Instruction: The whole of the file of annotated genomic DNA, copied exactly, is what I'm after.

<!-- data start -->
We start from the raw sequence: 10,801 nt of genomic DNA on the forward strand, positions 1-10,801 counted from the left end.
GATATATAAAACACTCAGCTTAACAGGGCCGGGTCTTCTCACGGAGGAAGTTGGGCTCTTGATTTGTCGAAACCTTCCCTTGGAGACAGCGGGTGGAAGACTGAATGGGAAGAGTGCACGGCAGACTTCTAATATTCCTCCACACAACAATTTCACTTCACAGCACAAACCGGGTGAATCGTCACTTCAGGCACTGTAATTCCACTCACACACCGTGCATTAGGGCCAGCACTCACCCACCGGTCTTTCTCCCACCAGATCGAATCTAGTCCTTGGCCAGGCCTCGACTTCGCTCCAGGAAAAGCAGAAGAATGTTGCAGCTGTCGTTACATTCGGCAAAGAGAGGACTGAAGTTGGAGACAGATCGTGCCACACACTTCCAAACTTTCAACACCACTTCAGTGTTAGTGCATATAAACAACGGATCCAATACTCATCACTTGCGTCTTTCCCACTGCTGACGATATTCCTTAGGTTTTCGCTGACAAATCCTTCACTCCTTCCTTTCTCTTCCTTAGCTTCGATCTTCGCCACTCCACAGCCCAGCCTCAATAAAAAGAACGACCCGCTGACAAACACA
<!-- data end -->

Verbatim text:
We start from the raw sequence: 10,801 nt of genomic DNA on the forward strand, positions 1-10,801 counted from the left end.
GATATATAAAACACTCAGCTTAACAGGGCCGGGTCTTCTCACGGAGGAAGTTGGGCTCTTGATTTGTCGAAACCTTCCCTTGGAGACAGCGGGTGGAAGACTGAATGGGAAGAGTGCACGGCAGACTTCTAATATTCCTCCACACAACAATTTCACTTCACAGCACAAACCGGGTGAATCGTCACTTCAGGCACTGTAATTCCACTCACACACCGTGCATTAGGGCCAGCACTCACCCACCGGTCTTTCTCCCACCAGATCGAATCTAGTCCTTGGCCAGGCCTCGACTTCGCTCCAGGAAAAGCAGAAGAATGTTGCAGCTGTCGTTACATTCGGCAAAGAGAGGACTGAAGTTGGAGACAGATCGTGCCACACACTTCCAAACTTTCAACACCACTTCAGTGTTAGTGCATATAAACAACGGATCCAATACTCATCACTTGCGTCTTTCCCACTGCTGACGATATTCCTTAGGTTTTCGCTGACAAATCCTTCACTCCTTCCTTTCTCTTCCTTAGCTTCGATCTTCGCCACTCCACAGCCCAGCCTCAATAAAAAGAACGACCCGCTGACAAACACA